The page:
Eye Gazing – A Meditation for Connecting to the Soul by Crystal Dawn Morris (Tantra for Awakening)
A Timeless Practice
The eyes are the “windows to the soul.” When we gaze deeply into the eyes of another person, we can see beyond their physical form and personality into their essence. The practice of eye gazing is an ancient Tantric practice. It is found in the Hindu, Buddhist and Sufi traditions and is considered to be a path to enlightenment. The 13th century Sufi poet, Rumi, became enlightened while gazing into the eyes of his teacher. Many of Rumi’s poems celebrate the power of eye gazing. Here is an example:
Both our sets of eyes became drunk,
Utterly intoxicated by the promise of Union.
O my God!
What is this union of eye to eye?!
Eye gazing is something you have probably done naturally, such as when gazing into the eyes of a newborn baby or when you first fell in love. Even when you are in a conversation and maintain eye contact, you are doing a less focused form of eye gazing.
Eye gazing can be done as a one-on-one meditation with a friend or beloved. It can also be done solo, by gazing into a mirror. You can integrate it into daily life by engaging people briefly, in passing, with the intent that when you meet their eyes you will see beyond their form, into their essence. Some of the benefits of this practice include: becoming more present, opening your heart and expanding your awareness of the Divine in all beings.
The Heart Salutation
You begin this practice by acknowledging the Divine in each other with a Heart Salutation. Sit across from your partner and look into their eyes. Maintaining eye contact throughout the rest of the process, begin by extending your arms towards the earth, palms together. Then, inhale and keeping your hands in prayer position, bring them to your heart. Exhale, as you bow forward and acknowledge the Divine in each other with the Sanskrit salutation “Namaste.” Namaste means “I honor the Divine in you as a reflection of the Divine in me.” Inhale, as you straighten back up. Finally, exhale as you allow your hands to return to the starting position, pointed towards the earth.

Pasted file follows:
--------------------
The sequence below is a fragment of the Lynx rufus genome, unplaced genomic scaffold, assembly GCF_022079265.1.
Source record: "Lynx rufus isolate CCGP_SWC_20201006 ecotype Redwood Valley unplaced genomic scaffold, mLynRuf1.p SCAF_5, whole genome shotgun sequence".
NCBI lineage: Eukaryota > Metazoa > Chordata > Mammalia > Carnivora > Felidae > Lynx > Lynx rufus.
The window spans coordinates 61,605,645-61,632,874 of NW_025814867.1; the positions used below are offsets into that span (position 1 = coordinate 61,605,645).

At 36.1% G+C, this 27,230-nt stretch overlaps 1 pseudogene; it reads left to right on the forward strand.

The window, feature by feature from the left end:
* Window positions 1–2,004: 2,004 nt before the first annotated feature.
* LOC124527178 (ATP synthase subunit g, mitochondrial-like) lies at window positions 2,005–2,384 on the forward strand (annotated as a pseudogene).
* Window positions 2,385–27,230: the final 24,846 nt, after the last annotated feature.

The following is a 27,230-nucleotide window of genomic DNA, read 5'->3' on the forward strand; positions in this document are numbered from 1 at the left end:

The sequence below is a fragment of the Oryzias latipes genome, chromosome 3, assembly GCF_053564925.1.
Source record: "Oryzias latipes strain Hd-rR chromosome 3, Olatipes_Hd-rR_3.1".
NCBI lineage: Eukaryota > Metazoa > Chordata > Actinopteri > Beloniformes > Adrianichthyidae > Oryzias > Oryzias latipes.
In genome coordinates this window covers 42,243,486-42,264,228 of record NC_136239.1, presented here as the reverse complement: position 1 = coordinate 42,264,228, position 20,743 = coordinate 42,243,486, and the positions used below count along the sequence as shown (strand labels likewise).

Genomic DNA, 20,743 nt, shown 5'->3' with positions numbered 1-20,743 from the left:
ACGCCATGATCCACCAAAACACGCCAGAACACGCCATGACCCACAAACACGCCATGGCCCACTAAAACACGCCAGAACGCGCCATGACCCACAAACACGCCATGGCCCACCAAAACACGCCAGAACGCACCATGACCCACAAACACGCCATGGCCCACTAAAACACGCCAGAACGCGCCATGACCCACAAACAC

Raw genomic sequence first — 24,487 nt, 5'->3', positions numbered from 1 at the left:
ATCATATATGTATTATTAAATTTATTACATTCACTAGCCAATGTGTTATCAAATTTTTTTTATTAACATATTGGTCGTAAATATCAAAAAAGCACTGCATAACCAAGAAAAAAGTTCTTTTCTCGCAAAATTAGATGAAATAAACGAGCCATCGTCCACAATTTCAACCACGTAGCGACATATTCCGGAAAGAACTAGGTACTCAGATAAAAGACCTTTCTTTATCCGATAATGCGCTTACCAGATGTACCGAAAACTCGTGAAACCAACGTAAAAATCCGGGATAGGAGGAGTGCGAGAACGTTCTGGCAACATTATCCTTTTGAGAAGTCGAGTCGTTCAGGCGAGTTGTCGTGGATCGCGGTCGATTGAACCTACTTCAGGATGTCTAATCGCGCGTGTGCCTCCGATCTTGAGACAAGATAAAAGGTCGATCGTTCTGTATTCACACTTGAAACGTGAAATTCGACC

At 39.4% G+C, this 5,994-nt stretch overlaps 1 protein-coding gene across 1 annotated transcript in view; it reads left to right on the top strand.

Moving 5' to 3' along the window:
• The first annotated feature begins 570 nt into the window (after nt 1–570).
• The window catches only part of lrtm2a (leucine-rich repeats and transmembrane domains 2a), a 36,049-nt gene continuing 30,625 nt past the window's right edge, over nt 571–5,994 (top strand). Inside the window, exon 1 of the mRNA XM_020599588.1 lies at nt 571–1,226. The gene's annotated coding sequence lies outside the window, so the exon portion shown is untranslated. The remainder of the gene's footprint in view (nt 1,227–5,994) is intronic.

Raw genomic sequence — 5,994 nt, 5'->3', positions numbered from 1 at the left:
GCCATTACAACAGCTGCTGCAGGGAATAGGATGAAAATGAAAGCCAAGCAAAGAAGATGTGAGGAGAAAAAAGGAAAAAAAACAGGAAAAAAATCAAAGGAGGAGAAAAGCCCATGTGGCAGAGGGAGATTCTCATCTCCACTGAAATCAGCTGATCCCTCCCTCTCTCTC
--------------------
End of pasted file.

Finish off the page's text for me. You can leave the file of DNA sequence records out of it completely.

Now, create a bubble around you and your partner. Do this by waving your arms around both of you as you define the shape of the bubble that surrounds you. Then, gesture as if removing an object from your bubble and verbally share what you are removing from the bubble out loud. These are things that won't serve you in this practice (the past, distractions, anger, worry, etc.) Next, gesture and state what things you want to bring into the bubble. These are things that will enhance your connection (love, willingness, presence, trust etc.) At this point, you may want to offer an appreciation or blessing to the other person (“I honor your heart, which gives so much love to the world.”) Creating the bubble helps to call you into present moment awareness and creates a safe space in which to practice the eye gazing meditation.
Share Your Desires, Fears and Boundaries
Once the bubble is created, share your intentions/desires, fears and boundaries related to this practice. First, one person speaks while the other person listens without judgment or commentary. Then you switch roles. Here is an example:
“I desire to stay present, open and connect deeply to your soul.”
“My fear is that I will get self-conscious and will start acting silly.”
“My boundary is to stay connected to you, even if resistance arises.”
Why boundaries? When I teach this practice in my classes, people often have resistance to setting boundaries. I explain that boundaries are not walls, they are bridges. Bridges helps to bring people together. Intimacy happens when people have healthy boundaries. Healthy boundaries allow you to feel safe, stay open and be present. Boundaries are dynamic, so it is important to check-in periodically with yourself to see if your boundaries have changed. If they have changed, update your partner so they can honor your new boundaries. Here are a few examples:
“I need to end this practice by noon.”
“I don’t want to be touched during this meditation.”
“I will stay present. If I go into thinking, I will close my eyes for a moment to bring myself back into the practice.”
Eye Gazing Practice
Once you have created the bubble and shared your desires, fears and boundaries, begin the eye gazing practice. Traditionally, it is recommended that you begin by gazing into left eye. This is because the left side of the body is considered to be the receptive side. Use a soft gaze. This is not a staring contest. It is ok to change eyes if and when you feel called too. Just relax, breathe and allow the experience to unfold. Notice what arises without judging it. Be open and curious, like a child.
You can do this practice for as long as you want. I suggest the first time you begin with 2 to 5 minutes of eye gazing. Then, close your eyes, go inside and reconnect internally for 1-2 minutes. When you are ready, open your eyes and begin again. Extend the time as you get more comfortable with the process. Doing this practice for an extended period of time can take you to new levels of connection. Set aside a time when you can practice for 45 to 60 minutes. Afterwards, discuss your experience with your partner.
Eye gazing is a great way to discover how open you are and to see if any resistance arises. If you feel resistance, see if you can allow it to melt. How does it feel to be seen? How does it feel to look deeply into another person? This is a great practice for developing a deeper heart connection. It can be helpful to keep a journal of your experiences.
Eye gazing is a simple and powerful practice. It can cut though illusion and open the door to Truth. When done regularly, it can transform your understanding of who you are. Even if this is the only Tantric meditation you ever do, you could awaken through this practice. I invite you to practice eye gazing with your friends and lovers.